MISC 10-424153

June 25, 2010

ESSEX, ss.

Long, J.



In this case, pursuant to G.L. c. 40A § 17, plaintiffs Jacob Shulam, DC Ocean Realty LLC, IBFR Realty LLC, Richard Cella Ventures LLC, and LEAA Realty LLC (owners of commercial condominium units at 150A Andover Street (Rte 114) in Danvers), [Note 1] appeal from a decision of defendant Danvers Zoning Board of Appeals granting defendants Rohm & Haas Chemicals and MRS Management Company a variance to build a 74,000 square foot indoor sports facility on the abutting property at 150 Andover Street. The appeal was filed eighty-eight days after the variance decision was filed with the Danvers Clerk’s office, beyond the twenty day deadline set forth in G.L. c. 40A § 17 ¶ 1. Plaintiffs allege that they did not receive notice of the November 30, 2009 variance application hearing and that this notice defect allows them to file within the ninety day period provided by G.L. c. 40A § 17 ¶ 2. In response, defendants contend that notice of the November 30, 2009 hearing complied with the requirements set forth in G.L. c. 40A § 11 and, even if defects in the notice existed, the plaintiff(s) to whom these defects related were not prejudiced thereby. If the defendants are correct, the plaintiffs’ claims (each of which was brought under G.L. c. 40A § 17) must be dismissed on jurisdictional grounds. Calnan v. Planning Bd. Of Lynn, 63 Mass. App. Ct. 384 , 389-90 (2005).

An evidentiary hearing was held before me to address the factual issue of whether notice had been properly mailed [Note 2] and, if not, whether the plaintiffs were prejudiced by the lack of proper mailing. Based on the testimony and exhibits admitted into evidence at the hearing, the parties’ admissions during the course of the proceedings, and my assessment of the credibility, weight, and inferences to be drawn from that evidence, and as more fully set forth below, I find and rule that notice of the November 30, 2009 hearing was adequately posted, published, and mailed by the Board of Appeals. See Zuckerman v. Zoning Bd. of Appeals of Greenfield, 394 Mass. 663 , 669 (1985) (finding that notice must only “be mailed,” not received; and when all mailing requirements were adhered to there was no notice defect which could extend the appeal deadline beyond twenty days). As there was no material defect in notice the plaintiffs’ appeal is subject to, and untimely under, the twenty day deadline laid out in G.L. c. 40A § 17 ¶ 1. Moreover, since the plaintiffs object not to the sports facility itself but only to its proposed use (and the scope of that use) of an alleged easement through their condominium’s parking area, and since that use (and scope of use) is the subject of a separate, independent lawsuit in which plaintiffs will have full opportunity to make that challenge, plaintiffs have not materially been prejudiced by any notice defects. Plaintiffs’ complaint is thus DISMISSED, in its entirety, with prejudice.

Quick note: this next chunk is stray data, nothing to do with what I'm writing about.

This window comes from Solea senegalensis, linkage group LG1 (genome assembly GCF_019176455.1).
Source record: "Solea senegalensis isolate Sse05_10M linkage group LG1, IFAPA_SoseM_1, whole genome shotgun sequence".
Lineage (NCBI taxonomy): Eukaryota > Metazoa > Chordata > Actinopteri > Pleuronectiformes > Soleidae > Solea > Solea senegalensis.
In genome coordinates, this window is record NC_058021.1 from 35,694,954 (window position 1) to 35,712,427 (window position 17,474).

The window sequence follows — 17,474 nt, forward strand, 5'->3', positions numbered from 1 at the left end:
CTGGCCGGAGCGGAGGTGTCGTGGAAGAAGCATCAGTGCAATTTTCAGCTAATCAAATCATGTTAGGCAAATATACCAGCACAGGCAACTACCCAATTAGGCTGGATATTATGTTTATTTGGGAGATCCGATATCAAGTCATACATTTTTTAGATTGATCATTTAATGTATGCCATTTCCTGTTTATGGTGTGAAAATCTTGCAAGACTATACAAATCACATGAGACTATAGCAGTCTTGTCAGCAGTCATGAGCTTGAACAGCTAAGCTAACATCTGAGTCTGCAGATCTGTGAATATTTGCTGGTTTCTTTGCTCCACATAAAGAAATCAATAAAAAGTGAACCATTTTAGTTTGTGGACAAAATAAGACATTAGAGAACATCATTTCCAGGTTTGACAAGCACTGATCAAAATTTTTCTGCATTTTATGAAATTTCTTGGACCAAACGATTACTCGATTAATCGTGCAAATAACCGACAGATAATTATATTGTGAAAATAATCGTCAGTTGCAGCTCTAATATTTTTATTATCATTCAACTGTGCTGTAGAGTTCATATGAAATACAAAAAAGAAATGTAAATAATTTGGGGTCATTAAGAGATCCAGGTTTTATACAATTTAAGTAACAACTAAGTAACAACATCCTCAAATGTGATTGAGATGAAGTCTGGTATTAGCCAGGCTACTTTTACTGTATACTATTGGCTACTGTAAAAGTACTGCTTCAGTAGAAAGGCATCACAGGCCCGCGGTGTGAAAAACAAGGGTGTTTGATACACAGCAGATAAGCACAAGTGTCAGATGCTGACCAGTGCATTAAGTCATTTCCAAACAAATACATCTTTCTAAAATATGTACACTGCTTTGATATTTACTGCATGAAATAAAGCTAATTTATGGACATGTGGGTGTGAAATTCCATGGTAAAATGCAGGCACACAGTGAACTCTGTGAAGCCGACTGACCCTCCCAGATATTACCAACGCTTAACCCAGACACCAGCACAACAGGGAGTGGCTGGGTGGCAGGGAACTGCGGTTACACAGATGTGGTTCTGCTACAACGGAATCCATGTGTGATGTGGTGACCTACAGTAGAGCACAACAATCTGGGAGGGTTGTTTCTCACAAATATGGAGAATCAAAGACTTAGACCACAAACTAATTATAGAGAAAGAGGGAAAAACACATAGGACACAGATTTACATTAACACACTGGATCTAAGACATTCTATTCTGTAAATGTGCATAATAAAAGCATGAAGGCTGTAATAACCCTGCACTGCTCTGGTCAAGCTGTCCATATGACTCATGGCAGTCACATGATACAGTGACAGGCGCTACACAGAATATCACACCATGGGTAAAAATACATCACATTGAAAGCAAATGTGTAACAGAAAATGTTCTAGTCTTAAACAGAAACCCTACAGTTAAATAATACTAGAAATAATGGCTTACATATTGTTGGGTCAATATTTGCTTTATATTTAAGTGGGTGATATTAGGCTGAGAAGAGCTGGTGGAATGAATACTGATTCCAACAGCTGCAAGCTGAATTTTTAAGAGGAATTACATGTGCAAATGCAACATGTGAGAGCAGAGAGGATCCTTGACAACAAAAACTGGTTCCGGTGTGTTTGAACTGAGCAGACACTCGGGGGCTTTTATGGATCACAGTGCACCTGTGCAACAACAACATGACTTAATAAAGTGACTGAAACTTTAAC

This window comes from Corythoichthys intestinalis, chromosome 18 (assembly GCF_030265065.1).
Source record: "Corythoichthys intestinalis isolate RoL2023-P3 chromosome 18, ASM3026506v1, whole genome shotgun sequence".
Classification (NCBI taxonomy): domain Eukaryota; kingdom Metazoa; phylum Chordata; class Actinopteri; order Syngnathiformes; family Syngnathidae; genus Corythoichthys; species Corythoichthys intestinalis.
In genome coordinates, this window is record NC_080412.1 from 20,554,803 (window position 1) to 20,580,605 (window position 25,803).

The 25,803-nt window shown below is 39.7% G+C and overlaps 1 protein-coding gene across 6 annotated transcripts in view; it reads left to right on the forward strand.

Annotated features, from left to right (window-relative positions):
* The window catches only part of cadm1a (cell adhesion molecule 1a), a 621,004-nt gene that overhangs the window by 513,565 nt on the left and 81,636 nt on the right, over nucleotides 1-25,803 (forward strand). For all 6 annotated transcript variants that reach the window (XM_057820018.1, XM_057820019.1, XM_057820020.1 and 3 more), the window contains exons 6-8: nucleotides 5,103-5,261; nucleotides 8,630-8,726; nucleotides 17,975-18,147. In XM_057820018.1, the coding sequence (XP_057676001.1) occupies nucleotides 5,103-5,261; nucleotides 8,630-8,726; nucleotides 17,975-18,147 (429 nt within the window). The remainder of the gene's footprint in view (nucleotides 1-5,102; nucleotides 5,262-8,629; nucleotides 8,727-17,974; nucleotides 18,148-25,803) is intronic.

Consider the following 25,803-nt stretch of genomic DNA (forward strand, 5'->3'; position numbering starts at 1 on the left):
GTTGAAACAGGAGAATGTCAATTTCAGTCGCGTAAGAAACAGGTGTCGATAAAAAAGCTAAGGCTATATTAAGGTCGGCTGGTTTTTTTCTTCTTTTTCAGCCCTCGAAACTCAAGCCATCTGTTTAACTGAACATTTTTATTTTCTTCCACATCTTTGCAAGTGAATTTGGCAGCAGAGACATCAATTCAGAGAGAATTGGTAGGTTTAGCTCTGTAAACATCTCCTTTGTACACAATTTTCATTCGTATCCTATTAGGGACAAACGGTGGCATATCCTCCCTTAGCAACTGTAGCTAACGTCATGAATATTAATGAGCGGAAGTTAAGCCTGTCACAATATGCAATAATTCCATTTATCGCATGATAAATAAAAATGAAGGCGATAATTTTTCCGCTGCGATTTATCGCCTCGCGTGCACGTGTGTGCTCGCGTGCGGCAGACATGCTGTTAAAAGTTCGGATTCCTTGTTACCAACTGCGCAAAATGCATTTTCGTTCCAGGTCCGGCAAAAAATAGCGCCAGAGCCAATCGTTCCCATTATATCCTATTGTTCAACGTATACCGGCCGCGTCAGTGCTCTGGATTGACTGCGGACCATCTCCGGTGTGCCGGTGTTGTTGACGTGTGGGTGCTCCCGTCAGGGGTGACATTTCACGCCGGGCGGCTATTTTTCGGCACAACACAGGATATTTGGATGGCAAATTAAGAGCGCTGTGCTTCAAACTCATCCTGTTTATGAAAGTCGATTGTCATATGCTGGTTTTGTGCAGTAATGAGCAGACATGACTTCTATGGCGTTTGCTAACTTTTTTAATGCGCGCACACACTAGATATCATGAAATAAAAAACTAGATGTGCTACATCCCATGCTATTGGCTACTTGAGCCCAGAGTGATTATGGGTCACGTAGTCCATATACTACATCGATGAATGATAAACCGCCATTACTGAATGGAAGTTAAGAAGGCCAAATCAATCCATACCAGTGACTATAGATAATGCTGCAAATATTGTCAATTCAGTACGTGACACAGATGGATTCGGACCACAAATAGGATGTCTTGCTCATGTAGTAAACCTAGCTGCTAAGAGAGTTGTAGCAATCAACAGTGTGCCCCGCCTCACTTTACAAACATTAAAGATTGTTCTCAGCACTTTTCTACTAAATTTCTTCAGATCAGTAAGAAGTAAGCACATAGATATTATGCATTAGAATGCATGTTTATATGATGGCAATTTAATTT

As previously noted, plaintiffs Jacob Shulam, DC Ocean Realty LLC, IBFR Realty LLC, Richard Cella Ventures LLC, and LEAA LLC are owners of commercial condominium units at 150A Andover Street (Rte 144) in Danvers. Defendants Robert Cignetti, Meike Olin, Joseph Miele, William Nolan, and Rebecca Kilborn are members of the Danvers Zoning Board of Appeals. Defendant Rohm & Haas Chemicals LLC is the owner of the property at 150 Andover Street. Defendant MRS Management Company LLC is the prospective purchaser of the property on which it proposes to construct a 74,000 square foot indoor sports facility. Such a facility requires a use variance. Rohm & Haas’ application for a use variance was granted by the Board of Appeals on November 30, 2009. The plaintiffs claim that they never received mailed notice of the board’s hearing (required by G.L. c. 40A § 11) and, on that basis, contend that it was never mailed to them. An evidentiary hearing was held to address this claim since, if notice was properly given, the plaintiffs’ appeal of the variance grant was untimely and this case must be dismissed.

Testimony at the hearing disclosed the following. When the application for the use variance was filed, the senior secretary for the Danvers Zoning Board of Appeals, Marybeth Burak-Condon, prepared the legal notice of that hearing and, in accordance with her usual practices, confirmed by a checklist she maintained, arranged for the posting, publication, and mailing of that notice. Posting was made on the “legal notices” bulletin board at town hall. Publication was made, on two occasions, in the Salem News, and also posted on the town’s internet web page. Mailing occurred as follows.